As part of this assessment, the government should consider the structure and capacity of the institutions and sectors that are expected to manage the processes along the decision chain, and may conclude that a country’s economy or governance system is not yet ready to effectively manage large windfalls. Staggering the timing of exploration and extraction may be one option in this case; it allows the staff of government institutions to learn from experience while managing their workload.

Form strategy early cognizant of future uncertainty

The government must make many decisions, such as the pace of licensing, taxation and what legal framework to create, before it signs contracts with companies. In addition, the government will have to make these decisions in an environment of uncertainty. Therefore, countries ought to initiate a strategy process as early as possible; the process should guide decision making yet remain adaptable to changing circumstances.

Translate strategy into a clear and coherent institutional framework

The rules, responsibilities and institutions governing the behavior of actors are central to optimal resource management. The challenge is to translate the guiding policies of a strategy into a clear and coherent framework of rules, along with competent institutions that can design, administer and enforce them. The government should build this framework in response to the specific and changing context of the extractive sector, and operate in a manner appropriate to the country’s economic and institutional context.

Governments ought to establish as much of the legal and regulatory framework as possible before allocating rights to companies. This helps to provide strong governance over decisions made with companies and provides some assurance to companies of the rules under which they will operate. Setting terms in law limits opportunities for discretionary action and increases transparency, but may restrict the ability to change rules in response to changing circumstances as the sector develops. An alternative to both legislation and contracts is to empower government agencies to regulate the extractive sector. Regulators properly capacitated and monitored can provide rules that respond to changing circumstances, filling in necessary details that legislation may lack.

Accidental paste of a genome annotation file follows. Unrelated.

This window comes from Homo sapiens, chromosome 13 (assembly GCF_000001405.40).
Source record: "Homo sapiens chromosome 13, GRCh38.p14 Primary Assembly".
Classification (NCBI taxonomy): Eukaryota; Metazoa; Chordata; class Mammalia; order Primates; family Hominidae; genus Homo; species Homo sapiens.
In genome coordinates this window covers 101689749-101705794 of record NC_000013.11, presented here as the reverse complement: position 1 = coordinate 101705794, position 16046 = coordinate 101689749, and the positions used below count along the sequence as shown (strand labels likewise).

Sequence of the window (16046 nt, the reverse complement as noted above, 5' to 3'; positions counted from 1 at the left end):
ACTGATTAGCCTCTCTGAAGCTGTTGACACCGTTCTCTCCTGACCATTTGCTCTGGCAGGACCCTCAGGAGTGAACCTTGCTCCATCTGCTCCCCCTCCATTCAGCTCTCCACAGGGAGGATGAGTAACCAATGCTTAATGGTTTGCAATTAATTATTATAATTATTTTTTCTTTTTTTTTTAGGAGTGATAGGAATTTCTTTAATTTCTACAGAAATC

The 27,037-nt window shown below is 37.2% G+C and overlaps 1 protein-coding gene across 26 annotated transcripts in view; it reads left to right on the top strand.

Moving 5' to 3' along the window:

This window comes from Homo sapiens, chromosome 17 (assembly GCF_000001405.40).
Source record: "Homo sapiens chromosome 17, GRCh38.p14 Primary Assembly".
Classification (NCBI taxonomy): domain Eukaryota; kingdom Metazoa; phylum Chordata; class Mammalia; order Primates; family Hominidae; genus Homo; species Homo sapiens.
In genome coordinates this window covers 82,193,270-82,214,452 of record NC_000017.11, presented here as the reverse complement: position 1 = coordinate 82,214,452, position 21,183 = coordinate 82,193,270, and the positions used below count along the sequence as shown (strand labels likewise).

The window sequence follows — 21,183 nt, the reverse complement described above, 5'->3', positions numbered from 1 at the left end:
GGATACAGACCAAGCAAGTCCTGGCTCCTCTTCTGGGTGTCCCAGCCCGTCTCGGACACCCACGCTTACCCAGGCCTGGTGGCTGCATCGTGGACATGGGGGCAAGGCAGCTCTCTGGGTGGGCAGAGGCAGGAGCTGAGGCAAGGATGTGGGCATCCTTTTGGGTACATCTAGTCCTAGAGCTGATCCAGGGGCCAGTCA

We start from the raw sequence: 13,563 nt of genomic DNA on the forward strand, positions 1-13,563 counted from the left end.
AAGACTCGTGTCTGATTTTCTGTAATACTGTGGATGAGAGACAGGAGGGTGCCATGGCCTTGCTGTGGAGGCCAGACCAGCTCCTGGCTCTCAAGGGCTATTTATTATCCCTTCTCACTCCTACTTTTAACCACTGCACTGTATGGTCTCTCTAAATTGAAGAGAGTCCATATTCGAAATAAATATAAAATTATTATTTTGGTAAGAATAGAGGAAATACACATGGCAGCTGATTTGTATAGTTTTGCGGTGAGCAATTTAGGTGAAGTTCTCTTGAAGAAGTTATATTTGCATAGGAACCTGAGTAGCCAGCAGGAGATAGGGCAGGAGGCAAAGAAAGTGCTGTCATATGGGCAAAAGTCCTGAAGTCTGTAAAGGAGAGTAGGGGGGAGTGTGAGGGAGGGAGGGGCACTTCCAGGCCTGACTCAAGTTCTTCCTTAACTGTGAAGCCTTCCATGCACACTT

Create competent institutions with a unified objective

See Precept 6 on assignment of roles to national companies.

For each institution, the government must assign coherent objectives in support of the country’s strategic plan. Further, the government must ensure that the public, the executive and the auditor general can monitor the actions of these institutions. The role of each institution must be well defined to avoid conflict of interest and gaps in responsibilities. Clarity concerning who makes the rules, who administers them, and who enforces them is very important.

Building and retaining capacity in government institutions is vital but challenging, particularly in the extractive sector, since the counterparts to the government are generally technically sophisticated companies. Part of this challenge is delegating roles to institutions in a manner that reflects integrity and transparency, rather than, for example, as a reward or mark of prestige. Ideally, human resource decisions made by government executives and within the institutions themselves should be independent and resistant to political interference in order to develop truly professional capacity. A meritocratic promotion system and a thoughtful human resource policy can instill efficiency and a professional civil service culture.

Finally, one of the major challenges for government institutions is to retain the best and most qualified staff. Employment in the private sector, or even state-owned extractive enterprises, can be particularly attractive for talented staff, whose departure for more attractive opportunities can constitute a continual drain on government institutions. Targeted salary and reward packages, opportunities for former government employees to return at a later date, and the fostering of professional working cultures in government institutions can help in this regard.

Further Precept Details